Just a quick note to let you all know that the first chapter of Abraham's Men is up on this site, and you can read it anytime. In other news, I'm done with the KDP select program, so Asylum will be available on Nook very soon! Keep watching for it, as well as checking back with this site. We'll soon be releasing details on how you can win an advanced reader copy of Abraham's Men in September-- and maybe even some merch. Merch is good, right?
And one last thing- we'll be doing a little 'urban exploring' at an unamed asylum next week to get some shots for the cover of Abraham's Men-- we might throw the shots up on the site to get some reader feedback-- (I LOVE abandoned asylum photos, don't you??)
|Posted by Kristen Selleck on March 8, 2012 at 10:50 PM||comments (1)|
Yup, I finally got it up over at Barnes and Noble--but here's the deal:
Amazon's KDP select program has been really great for me. During the alloted free promo days in December, Asylum was downloaded over 5,000 times. I then went on to sell hundreds of books during December and January, keeping me on the best seller lists for about six weeks.
Now I have a feeling that as great as that turned out, a lot of that had to do with the free promo days running right after Christmas, you know what I mean, all those people with brand new kindles and all.
My three months with the KDP select program have now expired, and rather than automatically re-enroll Asylum, I've decided to make it available for Nook readers for two weeks and then go back to Amazon. This is in large part due to a very nice stranger who read about my book on goodreads and then sent me a message asking if I could make it available for Nook. Yes, just for you...and anyone else who might be interested. (Your email was that awesome...I now have nine fan emails. I've printed them out, and keep them in a stack on the lab bench, just so when a minion starts pestering me for benefits, or a husband tries to tell me that the baby's diaper needs changing, I can ruslte them importantly and declare, 'Not now! I'm reading my fan mail!')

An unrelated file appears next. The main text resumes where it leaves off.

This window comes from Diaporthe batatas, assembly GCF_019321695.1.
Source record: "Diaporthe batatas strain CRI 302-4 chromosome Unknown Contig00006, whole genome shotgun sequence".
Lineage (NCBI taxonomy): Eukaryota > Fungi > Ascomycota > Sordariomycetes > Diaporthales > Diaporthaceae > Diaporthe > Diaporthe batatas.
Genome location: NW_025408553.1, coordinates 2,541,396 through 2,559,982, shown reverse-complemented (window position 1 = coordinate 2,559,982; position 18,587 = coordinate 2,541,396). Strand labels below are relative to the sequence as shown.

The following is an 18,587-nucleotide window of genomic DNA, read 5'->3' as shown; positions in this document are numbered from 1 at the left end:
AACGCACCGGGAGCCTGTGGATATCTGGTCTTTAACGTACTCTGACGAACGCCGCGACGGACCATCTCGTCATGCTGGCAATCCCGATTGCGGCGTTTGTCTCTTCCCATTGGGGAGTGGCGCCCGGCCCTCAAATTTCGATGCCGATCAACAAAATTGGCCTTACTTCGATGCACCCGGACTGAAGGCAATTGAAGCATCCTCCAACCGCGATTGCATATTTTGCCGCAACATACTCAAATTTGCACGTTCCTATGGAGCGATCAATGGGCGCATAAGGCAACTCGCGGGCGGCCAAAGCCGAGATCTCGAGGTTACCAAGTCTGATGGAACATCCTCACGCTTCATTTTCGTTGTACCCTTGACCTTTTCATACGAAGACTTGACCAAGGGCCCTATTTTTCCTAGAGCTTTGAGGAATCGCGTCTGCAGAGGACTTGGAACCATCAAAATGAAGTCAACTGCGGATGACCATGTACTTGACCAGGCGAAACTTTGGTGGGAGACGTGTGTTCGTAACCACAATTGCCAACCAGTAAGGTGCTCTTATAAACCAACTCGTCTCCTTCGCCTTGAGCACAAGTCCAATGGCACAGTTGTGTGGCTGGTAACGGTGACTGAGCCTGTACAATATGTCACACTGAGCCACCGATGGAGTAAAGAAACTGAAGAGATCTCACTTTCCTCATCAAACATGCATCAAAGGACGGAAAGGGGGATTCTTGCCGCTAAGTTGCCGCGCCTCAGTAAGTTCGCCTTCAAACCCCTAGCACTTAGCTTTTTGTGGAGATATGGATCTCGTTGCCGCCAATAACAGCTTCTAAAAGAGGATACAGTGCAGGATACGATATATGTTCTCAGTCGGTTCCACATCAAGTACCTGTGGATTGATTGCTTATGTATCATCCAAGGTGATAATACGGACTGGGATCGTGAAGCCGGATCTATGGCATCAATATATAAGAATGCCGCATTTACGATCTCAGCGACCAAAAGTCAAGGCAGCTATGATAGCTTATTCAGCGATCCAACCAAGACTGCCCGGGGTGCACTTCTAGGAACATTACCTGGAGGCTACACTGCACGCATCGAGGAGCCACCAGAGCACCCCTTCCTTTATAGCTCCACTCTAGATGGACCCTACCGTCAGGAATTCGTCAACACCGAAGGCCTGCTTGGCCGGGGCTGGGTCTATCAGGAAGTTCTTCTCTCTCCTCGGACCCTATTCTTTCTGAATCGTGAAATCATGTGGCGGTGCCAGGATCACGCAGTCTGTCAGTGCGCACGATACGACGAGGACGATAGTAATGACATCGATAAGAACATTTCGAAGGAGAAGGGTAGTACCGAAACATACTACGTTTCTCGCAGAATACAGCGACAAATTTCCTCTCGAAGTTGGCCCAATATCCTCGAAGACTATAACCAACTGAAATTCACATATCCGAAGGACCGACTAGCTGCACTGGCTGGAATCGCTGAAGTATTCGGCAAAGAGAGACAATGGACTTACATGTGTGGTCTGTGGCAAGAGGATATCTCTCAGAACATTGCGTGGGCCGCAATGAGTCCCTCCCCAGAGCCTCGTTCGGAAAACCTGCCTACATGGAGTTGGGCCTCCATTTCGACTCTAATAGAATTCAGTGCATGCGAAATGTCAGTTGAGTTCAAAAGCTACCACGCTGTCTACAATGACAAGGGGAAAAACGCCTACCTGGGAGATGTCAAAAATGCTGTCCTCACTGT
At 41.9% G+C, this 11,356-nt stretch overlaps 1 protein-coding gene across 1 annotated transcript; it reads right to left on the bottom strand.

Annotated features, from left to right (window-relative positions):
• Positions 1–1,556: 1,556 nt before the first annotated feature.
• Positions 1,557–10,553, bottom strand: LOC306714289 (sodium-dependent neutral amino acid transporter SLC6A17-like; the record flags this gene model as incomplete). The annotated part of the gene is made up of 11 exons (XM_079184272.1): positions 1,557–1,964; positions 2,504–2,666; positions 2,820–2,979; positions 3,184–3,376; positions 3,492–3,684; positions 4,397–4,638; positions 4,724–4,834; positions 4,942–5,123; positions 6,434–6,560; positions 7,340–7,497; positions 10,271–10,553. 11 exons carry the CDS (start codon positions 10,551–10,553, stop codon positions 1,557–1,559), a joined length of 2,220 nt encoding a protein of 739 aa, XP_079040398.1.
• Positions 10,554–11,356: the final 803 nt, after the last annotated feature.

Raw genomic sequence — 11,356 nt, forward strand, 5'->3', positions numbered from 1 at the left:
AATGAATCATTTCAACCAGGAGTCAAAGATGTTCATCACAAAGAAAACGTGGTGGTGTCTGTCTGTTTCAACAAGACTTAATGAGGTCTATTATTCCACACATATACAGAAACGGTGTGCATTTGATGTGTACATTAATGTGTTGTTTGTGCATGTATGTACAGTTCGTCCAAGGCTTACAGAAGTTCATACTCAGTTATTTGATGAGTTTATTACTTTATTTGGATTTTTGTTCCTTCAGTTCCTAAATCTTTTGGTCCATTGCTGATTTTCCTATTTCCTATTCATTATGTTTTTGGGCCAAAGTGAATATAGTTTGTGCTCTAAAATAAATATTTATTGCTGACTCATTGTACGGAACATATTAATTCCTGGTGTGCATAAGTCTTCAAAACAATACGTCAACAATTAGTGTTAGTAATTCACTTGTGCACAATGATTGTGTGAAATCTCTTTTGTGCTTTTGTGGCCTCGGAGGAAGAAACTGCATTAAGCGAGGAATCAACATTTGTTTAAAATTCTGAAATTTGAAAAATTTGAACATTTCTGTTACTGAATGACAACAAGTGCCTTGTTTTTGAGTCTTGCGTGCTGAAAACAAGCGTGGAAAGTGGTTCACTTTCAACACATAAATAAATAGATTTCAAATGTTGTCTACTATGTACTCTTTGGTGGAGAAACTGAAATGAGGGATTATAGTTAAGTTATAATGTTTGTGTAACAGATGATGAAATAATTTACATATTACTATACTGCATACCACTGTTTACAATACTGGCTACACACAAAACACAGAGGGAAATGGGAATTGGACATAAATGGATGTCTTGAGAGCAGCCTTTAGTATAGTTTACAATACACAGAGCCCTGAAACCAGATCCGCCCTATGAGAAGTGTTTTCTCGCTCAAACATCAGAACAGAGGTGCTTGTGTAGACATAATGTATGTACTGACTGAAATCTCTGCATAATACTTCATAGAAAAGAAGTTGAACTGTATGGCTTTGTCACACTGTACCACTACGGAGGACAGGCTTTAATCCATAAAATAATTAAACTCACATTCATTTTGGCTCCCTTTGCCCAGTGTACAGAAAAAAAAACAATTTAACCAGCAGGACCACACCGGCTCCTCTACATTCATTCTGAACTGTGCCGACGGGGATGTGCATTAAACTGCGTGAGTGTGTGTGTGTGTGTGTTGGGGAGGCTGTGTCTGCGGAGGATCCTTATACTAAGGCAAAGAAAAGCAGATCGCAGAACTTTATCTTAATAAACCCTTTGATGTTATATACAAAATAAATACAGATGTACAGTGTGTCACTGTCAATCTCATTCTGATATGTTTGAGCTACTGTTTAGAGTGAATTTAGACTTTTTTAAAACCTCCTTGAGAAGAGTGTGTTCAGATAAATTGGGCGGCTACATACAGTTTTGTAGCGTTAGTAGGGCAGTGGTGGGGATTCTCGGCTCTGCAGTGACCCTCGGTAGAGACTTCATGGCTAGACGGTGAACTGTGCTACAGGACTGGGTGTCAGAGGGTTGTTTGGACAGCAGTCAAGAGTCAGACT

At any rate, it will be available there until March 23rd, and it's still only .99 cents. Here's the link:
|Posted by Kristen Selleck on February 27, 2012 at 1:15 AM||comments (1)|
During the past weekend, I've been on a writing jag. Now please understand that prolifc wordsmithery like this does not often occur for evil scientists preoccupied with world domination. We have a lot on our electromagnetic plates you know.
And in the process of writing, I do a lot of researching...okay I confess, a little on-topic internet surfing and a whole lot of following completely unrelated links through wikipedia. Not important--the point is, I'm writing some creepy stuff over here. A lot of it has to do with a very old cemetary that I've spent hours pouring over maps, pictures, reading through stories, etc.
Now when I finally hit the hay, it's usually in the wee hours of morning, a very dark and silent time in the house. Everyone's asleep, you can hear breathing and the faint buzz of the kitchen light, so you can picture it, very eerie and quiet like.
The past couple of nights, I'll turn out the lights and head upstairs. I do my usual routine, poke my head in and check each of the boys and then tiptoe into the absolute blackout of my room, trying to be as stealthy as possible, because Shad normally wakes up if a spider scratches its ass in the next room. The problem is this evil balloon the boys brought home a few days back: